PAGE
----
Smith describes herself as a "deeply weird" child. She was an insatiable reader. When she was 9 or 10, she wrote her first story, about Adlai Stevenson and Jane Russell heading out west together to become Mormons--and embodying the very same themes, Smith says, that concern her even today. "You know, religion and flight, staying in one place or not staying, containment or flight--and religion." From Lee Smith's official website.
I read my first Lee Smith novel, Fair and Tender Ladies, this past spring, and it will top my list of favorite books for 2018. I quickly ordered three more of her books, which are sitting on my shelves rather impatiently waiting their turn to come around. In the meantime, I was given this lovely little novella in a Snow Queen gift exchange – what could be better?! A new favorite author and a Christmas book all wrapped up in one shiny package! This was perfect for the busy holiday season, as it is written as a series of letters across three generations of mothers and daughters spanning the years 1944-1996. I could easily slip in a letter between shopping, baking, and concerts.
I have to note, however, that this is not a ‘Christmas’ book in the sense that the holiday is not really actively described; rather, these are the letters that each woman wrote to their family and friends around the Christmas season. Most of us are familiar with these type of letters tucked inside some of our Christmas cards – updating us on what has been going on in the lives of our intimate friends and family members over the past year. Each has a very chatty feel to them, much like you would expect to hear if you really sat down with these women and had a nice cup of tea while sitting by the fire. They express the joys of new babies, the feeling of inexplicable loneliness which may follow childbirth, grief over the deaths of loved ones, the excitement of moving to new homes, the aftermath of war and other tragedy, the busyness of raising active children and teens, as well as both the delights and insecurities of married life.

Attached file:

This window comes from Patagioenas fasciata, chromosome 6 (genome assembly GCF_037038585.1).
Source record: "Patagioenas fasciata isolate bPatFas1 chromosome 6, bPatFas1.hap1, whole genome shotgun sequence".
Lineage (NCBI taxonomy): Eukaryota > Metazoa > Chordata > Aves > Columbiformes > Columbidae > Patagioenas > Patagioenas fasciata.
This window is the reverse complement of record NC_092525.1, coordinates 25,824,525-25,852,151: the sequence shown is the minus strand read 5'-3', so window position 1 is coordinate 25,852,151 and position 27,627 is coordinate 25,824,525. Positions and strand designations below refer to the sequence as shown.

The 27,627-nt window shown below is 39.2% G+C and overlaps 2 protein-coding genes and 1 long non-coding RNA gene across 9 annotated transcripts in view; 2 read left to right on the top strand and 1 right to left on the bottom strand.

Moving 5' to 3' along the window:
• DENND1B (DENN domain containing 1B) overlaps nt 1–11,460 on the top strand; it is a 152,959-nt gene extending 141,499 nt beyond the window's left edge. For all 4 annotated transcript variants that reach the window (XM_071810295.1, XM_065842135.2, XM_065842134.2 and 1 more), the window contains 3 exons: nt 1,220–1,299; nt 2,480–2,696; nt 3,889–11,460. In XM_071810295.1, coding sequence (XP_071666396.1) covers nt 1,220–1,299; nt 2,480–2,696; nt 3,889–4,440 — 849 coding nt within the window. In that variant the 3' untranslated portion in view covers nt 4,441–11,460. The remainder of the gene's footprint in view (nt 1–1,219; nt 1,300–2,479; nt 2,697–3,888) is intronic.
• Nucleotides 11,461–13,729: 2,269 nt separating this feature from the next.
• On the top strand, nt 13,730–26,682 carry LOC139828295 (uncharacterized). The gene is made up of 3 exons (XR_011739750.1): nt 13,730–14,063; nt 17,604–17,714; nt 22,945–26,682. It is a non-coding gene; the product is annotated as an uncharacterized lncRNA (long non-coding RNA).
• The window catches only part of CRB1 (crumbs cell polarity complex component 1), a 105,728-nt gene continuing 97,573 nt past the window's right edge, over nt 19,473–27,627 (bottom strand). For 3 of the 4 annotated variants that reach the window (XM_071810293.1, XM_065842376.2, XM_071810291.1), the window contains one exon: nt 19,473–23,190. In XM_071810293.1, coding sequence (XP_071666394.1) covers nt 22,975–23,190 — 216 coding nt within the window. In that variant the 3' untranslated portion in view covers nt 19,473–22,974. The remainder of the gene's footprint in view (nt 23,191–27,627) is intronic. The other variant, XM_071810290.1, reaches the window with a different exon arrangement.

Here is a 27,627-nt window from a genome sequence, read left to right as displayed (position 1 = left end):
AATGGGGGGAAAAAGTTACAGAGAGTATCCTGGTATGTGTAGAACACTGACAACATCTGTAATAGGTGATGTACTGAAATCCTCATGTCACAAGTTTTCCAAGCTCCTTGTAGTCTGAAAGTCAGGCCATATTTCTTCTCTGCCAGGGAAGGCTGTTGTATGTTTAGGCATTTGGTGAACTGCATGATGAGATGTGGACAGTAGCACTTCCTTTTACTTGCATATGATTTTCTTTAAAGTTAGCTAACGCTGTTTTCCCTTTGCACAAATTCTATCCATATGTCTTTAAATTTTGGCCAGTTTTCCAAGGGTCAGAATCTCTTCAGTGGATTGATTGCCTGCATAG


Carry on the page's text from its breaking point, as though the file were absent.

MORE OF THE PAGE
"I have time now to wonder, and think on everything, and I find myself thinking, ‘Oh, but if-‘ or ‘If only-‘ as it has struck me that our whole lives may be so determined, in the twinkling of an eye."
Included with each letter is a special recipe that the writer has shared with her friends and family. I found a few I’d like to try, in particular the peanut butter fudge and the taco salad. I’ll steer clear of the rumaki, however, noting the first ingredient as being chicken livers. Not really my thing. I’ll probably pass on the Bible Cake as well "courtesy of Mrs. Eugenia Goodwillie at church, who is fat as can be, and always wears this bright green hat." I can just imagine Mrs. Goodwillie! I thought this was a fun little book to read. It gives just a hint of what can be expected from Lee Smith’s writing, although in full length novel form she really shines! I would recommend this to those who already enjoy her writing, not necessarily as an introduction. I would point you straight to Fair and Tender Ladies for that.
"As a child, I thought adults were, by definition, wiser than we were – now I realize that they were just older, and that wisdom is not something that will descend upon us at a certain age, that it will not descend upon us at all, in fact."